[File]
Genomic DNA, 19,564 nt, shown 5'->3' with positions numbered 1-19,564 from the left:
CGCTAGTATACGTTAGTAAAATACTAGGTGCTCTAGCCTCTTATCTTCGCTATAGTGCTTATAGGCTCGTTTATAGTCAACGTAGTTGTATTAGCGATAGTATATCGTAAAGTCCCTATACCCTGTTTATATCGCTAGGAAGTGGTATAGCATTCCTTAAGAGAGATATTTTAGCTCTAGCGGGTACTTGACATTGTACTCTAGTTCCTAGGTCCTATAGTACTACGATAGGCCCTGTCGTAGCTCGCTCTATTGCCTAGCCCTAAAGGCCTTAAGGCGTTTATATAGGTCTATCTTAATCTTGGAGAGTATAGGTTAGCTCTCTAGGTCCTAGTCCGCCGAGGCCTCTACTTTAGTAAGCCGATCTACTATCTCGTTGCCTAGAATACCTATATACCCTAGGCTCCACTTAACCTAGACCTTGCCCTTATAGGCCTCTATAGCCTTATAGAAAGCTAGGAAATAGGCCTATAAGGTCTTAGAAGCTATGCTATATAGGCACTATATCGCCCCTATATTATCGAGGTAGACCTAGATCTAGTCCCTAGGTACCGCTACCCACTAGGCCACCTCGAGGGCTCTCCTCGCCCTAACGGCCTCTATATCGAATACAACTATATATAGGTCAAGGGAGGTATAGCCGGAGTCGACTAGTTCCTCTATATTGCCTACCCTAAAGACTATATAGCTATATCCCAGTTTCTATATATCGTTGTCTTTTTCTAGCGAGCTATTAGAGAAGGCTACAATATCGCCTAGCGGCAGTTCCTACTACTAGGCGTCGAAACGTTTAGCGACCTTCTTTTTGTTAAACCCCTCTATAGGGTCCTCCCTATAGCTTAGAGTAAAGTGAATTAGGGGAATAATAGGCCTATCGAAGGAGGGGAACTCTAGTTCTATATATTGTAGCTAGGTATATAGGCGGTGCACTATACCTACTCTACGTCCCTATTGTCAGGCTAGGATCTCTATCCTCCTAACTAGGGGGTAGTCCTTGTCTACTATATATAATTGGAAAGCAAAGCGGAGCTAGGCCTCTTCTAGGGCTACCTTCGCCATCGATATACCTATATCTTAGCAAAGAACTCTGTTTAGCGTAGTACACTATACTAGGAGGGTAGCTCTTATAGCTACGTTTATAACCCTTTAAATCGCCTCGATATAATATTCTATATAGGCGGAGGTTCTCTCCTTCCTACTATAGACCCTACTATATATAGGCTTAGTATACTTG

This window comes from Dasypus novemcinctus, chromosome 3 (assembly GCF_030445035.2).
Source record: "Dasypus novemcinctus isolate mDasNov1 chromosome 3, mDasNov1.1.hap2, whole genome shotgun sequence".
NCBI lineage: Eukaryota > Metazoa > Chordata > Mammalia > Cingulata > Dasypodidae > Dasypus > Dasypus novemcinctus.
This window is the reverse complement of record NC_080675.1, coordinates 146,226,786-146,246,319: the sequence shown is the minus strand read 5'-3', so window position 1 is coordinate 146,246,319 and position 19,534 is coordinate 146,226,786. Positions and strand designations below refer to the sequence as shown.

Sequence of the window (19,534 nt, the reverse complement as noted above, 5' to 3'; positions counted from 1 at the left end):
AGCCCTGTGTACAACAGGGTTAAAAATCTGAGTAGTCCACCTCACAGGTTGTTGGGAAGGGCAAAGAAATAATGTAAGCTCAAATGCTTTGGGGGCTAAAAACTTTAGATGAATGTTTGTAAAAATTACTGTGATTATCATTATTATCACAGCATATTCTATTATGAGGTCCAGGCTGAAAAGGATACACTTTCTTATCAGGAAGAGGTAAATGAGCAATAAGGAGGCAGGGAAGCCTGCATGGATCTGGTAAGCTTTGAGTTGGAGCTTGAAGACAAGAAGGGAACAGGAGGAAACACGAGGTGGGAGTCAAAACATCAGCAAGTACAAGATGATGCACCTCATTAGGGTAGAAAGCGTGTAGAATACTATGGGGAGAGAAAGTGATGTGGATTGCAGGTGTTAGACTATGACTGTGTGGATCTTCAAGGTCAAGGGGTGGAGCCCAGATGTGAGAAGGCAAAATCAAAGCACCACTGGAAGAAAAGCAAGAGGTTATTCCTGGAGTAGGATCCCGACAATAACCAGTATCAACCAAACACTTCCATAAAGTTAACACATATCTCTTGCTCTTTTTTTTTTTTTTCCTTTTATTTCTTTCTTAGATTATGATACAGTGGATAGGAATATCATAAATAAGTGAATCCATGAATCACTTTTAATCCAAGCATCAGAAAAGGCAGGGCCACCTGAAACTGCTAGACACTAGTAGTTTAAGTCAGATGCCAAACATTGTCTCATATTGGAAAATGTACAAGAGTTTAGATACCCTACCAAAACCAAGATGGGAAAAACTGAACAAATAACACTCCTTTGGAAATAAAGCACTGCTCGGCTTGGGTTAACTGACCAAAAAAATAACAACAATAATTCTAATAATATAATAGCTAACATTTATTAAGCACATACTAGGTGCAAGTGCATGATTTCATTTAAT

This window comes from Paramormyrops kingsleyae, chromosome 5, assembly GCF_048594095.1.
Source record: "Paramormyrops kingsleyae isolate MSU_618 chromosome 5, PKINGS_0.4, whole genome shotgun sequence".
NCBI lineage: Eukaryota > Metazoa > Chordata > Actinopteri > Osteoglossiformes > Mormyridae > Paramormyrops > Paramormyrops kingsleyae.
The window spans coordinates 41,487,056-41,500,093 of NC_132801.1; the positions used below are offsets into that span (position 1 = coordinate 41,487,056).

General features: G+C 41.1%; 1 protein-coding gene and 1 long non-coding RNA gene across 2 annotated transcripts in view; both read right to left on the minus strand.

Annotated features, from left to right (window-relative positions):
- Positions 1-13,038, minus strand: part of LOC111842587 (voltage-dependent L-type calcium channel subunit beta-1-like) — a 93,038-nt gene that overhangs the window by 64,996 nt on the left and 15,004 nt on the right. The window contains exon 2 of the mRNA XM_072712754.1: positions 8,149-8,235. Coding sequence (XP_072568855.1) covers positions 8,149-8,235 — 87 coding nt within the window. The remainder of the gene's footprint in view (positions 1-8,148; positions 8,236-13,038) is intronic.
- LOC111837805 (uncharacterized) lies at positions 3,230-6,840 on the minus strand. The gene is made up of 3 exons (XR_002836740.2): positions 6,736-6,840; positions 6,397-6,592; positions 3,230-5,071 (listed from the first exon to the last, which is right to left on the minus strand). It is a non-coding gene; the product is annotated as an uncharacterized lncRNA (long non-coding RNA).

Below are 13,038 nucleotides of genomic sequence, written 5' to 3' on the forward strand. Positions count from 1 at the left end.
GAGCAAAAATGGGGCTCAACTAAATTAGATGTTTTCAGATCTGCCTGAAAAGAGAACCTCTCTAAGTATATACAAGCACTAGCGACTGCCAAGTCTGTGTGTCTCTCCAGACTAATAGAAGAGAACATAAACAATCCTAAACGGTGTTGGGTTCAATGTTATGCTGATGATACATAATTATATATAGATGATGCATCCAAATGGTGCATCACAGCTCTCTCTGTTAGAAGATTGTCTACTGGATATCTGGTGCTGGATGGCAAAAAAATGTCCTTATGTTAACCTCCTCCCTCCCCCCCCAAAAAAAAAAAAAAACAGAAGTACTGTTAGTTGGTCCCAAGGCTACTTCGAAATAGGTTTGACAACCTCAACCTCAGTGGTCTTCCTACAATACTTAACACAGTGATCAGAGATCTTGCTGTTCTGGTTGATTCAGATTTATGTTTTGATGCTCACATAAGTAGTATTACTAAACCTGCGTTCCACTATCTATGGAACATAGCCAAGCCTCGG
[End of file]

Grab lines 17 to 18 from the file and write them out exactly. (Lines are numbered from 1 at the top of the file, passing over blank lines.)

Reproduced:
Below are 13,038 nucleotides of genomic sequence, written 5' to 3' on the forward strand. Positions count from 1 at the left end.
GAGCAAAAATGGGGCTCAACTAAATTAGATGTTTTCAGATCTGCCTGAAAAGAGAACCTCTCTAAGTATATACAAGCACTAGCGACTGCCAAGTCTGTGTGTCTCTCCAGACTAATAGAAGAGAACATAAACAATCCTAAACGGTGTTGGGTTCAATGTTATGCTGATGATACATAATTATATATAGATGATGCATCCAAATGGTGCATCACAGCTCTCTCTGTTAGAAGATTGTCTACTGGATATCTGGTGCTGGATGGCAAAAAAATGTCCTTATGTTAACCTCCTCCCTCCCCCCCCAAAAAAAAAAAAAAACAGAAGTACTGTTAGTTGGTCCCAAGGCTACTTCGAAATAGGTTTGACAACCTCAACCTCAGTGGTCTTCCTACAATACTTAACACAGTGATCAGAGATCTTGCTGTTCTGGTTGATTCAGATTTATGTTTTGATGCTCACATAAGTAGTATTACTAAACCTGCGTTCCACTATCTATGGAACATAGCCAAGCCTCGG